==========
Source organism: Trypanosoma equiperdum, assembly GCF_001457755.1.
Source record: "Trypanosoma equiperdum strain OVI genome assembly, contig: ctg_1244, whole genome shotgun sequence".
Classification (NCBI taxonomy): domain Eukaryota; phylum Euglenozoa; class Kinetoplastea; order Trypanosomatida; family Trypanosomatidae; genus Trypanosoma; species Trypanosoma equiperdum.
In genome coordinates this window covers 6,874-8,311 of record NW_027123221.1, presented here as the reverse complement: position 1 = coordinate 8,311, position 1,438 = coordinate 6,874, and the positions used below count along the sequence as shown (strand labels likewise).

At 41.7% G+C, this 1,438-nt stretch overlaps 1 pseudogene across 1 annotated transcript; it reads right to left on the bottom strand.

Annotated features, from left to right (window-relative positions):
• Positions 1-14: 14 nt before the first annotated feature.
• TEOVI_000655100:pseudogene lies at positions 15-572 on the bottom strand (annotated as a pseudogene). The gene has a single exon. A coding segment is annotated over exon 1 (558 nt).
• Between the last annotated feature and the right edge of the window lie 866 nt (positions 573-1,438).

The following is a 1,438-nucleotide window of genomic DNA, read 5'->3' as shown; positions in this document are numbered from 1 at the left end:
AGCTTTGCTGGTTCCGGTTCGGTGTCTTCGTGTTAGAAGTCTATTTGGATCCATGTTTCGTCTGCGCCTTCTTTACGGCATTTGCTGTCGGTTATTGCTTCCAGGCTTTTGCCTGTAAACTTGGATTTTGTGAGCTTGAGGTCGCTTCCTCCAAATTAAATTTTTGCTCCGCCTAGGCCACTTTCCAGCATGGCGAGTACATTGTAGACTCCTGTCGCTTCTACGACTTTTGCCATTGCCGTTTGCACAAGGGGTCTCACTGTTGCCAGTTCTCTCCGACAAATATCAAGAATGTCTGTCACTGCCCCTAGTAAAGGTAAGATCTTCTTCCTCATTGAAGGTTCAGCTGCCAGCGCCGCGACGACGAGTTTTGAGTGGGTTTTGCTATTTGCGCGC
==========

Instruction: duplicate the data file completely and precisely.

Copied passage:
Source organism: Trypanosoma equiperdum, assembly GCF_001457755.1.
Source record: "Trypanosoma equiperdum strain OVI genome assembly, contig: ctg_1244, whole genome shotgun sequence".
Classification (NCBI taxonomy): domain Eukaryota; phylum Euglenozoa; class Kinetoplastea; order Trypanosomatida; family Trypanosomatidae; genus Trypanosoma; species Trypanosoma equiperdum.
In genome coordinates this window covers 6,874-8,311 of record NW_027123221.1, presented here as the reverse complement: position 1 = coordinate 8,311, position 1,438 = coordinate 6,874, and the positions used below count along the sequence as shown (strand labels likewise).

At 41.7% G+C, this 1,438-nt stretch overlaps 1 pseudogene across 1 annotated transcript; it reads right to left on the bottom strand.

Annotated features, from left to right (window-relative positions):
• Positions 1-14: 14 nt before the first annotated feature.
• TEOVI_000655100:pseudogene lies at positions 15-572 on the bottom strand (annotated as a pseudogene). The gene has a single exon. A coding segment is annotated over exon 1 (558 nt).
• Between the last annotated feature and the right edge of the window lie 866 nt (positions 573-1,438).

The following is a 1,438-nucleotide window of genomic DNA, read 5'->3' as shown; positions in this document are numbered from 1 at the left end:
AGCTTTGCTGGTTCCGGTTCGGTGTCTTCGTGTTAGAAGTCTATTTGGATCCATGTTTCGTCTGCGCCTTCTTTACGGCATTTGCTGTCGGTTATTGCTTCCAGGCTTTTGCCTGTAAACTTGGATTTTGTGAGCTTGAGGTCGCTTCCTCCAAATTAAATTTTTGCTCCGCCTAGGCCACTTTCCAGCATGGCGAGTACATTGTAGACTCCTGTCGCTTCTACGACTTTTGCCATTGCCGTTTGCACAAGGGGTCTCACTGTTGCCAGTTCTCTCCGACAAATATCAAGAATGTCTGTCACTGCCCCTAGTAAAGGTAAGATCTTCTTCCTCATTGAAGGTTCAGCTGCCAGCGCCGCGACGACGAGTTTTGAGTGGGTTTTGCTATTTGCGCGC